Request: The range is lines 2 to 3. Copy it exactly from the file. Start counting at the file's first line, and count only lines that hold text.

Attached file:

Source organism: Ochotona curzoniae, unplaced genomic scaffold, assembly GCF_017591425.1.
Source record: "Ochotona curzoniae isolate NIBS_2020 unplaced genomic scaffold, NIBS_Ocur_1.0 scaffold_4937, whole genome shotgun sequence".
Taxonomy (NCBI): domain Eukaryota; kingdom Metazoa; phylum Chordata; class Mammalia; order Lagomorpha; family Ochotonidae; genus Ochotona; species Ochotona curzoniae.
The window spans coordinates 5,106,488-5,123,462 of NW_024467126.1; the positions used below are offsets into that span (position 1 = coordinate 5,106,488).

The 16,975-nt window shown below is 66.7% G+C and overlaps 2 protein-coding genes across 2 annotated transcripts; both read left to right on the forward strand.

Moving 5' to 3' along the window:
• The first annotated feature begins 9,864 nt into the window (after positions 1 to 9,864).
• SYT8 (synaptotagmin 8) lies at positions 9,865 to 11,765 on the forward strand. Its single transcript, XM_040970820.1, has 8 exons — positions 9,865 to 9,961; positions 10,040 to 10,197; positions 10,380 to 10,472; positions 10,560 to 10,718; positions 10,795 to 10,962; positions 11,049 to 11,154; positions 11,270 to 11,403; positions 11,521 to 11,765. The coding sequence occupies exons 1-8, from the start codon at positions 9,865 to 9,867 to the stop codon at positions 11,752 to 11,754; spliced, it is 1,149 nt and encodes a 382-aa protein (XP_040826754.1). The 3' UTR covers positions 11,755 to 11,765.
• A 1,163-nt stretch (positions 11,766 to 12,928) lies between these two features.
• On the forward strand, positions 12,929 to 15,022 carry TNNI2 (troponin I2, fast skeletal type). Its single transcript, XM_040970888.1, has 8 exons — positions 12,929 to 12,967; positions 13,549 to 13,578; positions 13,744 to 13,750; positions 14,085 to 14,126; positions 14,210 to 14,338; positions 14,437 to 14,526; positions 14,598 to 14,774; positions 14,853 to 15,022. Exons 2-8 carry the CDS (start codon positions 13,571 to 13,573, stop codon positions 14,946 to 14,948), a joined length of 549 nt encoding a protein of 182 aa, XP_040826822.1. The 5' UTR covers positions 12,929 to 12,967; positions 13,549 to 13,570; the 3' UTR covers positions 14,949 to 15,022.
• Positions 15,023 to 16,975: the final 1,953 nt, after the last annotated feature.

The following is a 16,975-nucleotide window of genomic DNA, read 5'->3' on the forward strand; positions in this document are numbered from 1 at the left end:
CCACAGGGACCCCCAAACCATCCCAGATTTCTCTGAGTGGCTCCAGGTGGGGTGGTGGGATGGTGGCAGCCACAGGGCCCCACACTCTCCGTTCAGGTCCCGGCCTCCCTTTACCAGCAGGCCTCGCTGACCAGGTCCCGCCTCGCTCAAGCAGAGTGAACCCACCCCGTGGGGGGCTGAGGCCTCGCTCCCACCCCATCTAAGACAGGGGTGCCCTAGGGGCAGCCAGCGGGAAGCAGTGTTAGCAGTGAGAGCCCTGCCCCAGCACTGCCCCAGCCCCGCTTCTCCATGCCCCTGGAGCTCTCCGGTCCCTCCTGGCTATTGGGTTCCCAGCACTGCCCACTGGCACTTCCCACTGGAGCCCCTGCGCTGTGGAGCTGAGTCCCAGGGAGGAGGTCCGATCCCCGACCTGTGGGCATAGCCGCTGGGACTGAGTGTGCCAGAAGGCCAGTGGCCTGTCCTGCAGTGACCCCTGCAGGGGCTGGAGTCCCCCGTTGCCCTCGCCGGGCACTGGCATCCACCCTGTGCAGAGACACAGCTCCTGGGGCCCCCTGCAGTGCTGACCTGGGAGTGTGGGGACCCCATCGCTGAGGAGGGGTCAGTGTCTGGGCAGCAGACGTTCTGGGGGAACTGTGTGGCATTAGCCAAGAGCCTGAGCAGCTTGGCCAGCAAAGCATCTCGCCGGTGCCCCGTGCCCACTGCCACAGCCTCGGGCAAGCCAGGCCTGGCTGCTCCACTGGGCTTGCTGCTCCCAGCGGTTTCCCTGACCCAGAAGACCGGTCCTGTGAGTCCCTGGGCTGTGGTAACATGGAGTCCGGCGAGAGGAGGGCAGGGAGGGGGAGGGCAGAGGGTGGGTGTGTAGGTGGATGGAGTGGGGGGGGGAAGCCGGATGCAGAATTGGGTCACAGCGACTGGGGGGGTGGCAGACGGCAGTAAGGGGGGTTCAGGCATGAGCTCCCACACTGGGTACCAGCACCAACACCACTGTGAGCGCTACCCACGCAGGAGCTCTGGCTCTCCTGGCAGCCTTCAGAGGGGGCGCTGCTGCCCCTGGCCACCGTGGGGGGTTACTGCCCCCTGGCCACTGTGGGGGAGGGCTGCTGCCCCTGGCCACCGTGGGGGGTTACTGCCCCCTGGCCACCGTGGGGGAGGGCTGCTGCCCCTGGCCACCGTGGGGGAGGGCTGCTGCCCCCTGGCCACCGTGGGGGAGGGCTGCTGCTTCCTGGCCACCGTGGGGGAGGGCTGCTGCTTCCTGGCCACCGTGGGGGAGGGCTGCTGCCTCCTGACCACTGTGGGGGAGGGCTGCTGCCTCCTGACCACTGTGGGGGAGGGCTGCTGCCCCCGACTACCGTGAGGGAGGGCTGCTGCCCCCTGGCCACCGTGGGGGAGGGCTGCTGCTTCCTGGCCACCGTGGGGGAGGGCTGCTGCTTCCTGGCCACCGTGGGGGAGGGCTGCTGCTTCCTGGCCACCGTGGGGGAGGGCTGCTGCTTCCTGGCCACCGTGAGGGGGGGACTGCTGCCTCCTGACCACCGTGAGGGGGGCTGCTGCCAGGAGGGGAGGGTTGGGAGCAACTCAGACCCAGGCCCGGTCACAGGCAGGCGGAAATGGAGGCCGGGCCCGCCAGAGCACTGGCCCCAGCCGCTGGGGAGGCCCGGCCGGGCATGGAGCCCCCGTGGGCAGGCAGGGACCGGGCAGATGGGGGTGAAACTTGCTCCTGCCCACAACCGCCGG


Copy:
Source record: "Ochotona curzoniae isolate NIBS_2020 unplaced genomic scaffold, NIBS_Ocur_1.0 scaffold_4937, whole genome shotgun sequence".
Taxonomy (NCBI): domain Eukaryota; kingdom Metazoa; phylum Chordata; class Mammalia; order Lagomorpha; family Ochotonidae; genus Ochotona; species Ochotona curzoniae.